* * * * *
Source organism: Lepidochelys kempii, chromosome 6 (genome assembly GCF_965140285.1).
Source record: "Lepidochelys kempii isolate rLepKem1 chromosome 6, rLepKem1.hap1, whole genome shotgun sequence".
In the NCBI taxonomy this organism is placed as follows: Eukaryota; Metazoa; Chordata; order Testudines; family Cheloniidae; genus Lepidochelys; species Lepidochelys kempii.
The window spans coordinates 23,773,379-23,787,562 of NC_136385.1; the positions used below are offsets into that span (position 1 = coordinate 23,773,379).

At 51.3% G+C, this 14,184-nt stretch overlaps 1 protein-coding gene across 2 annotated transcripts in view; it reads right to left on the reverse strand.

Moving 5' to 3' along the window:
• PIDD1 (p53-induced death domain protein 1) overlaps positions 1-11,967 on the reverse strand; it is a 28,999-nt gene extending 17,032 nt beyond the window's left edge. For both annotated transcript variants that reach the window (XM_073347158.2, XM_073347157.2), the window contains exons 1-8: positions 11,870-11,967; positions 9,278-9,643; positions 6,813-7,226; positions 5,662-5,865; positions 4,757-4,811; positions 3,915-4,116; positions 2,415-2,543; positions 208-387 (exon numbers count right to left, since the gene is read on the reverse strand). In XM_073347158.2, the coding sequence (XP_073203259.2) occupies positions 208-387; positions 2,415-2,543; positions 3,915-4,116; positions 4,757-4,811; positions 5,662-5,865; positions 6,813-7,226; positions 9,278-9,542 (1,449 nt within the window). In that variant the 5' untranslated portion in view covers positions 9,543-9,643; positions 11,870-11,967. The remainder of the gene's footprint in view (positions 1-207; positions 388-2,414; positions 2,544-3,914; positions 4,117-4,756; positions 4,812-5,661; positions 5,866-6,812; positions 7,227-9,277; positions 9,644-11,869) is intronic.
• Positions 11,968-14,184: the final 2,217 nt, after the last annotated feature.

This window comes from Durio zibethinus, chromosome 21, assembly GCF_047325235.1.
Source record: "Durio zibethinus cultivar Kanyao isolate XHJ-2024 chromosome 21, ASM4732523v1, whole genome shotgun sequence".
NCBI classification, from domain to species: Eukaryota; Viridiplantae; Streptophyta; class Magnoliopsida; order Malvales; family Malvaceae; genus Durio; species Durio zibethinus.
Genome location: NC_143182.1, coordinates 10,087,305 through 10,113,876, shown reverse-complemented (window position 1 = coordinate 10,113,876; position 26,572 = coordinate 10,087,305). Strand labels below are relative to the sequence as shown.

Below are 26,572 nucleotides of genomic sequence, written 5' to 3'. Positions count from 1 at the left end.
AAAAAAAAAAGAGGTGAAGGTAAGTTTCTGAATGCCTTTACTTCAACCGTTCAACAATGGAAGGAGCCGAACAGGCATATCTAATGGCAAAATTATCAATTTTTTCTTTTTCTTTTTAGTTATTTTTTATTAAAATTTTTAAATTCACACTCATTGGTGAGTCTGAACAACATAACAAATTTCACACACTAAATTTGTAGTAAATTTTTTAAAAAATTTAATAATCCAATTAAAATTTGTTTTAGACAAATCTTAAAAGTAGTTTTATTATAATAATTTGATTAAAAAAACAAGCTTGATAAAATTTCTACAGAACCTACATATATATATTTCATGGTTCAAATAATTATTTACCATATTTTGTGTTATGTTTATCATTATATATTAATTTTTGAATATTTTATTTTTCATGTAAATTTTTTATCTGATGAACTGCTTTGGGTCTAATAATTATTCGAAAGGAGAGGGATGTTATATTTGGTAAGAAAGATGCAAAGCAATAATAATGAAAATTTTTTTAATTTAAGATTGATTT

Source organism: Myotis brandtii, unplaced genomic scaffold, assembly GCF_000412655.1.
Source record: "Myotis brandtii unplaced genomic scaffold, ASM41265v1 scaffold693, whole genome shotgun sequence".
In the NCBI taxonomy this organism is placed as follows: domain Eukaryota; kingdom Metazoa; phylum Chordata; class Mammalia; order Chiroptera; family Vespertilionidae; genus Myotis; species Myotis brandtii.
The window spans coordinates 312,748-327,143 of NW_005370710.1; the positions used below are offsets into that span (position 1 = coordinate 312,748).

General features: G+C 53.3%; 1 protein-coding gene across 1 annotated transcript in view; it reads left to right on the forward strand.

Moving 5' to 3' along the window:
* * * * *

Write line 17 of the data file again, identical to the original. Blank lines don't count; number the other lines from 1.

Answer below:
In the NCBI taxonomy this organism is placed as follows: domain Eukaryota; kingdom Metazoa; phylum Chordata; class Mammalia; order Chiroptera; family Vespertilionidae; genus Myotis; species Myotis brandtii.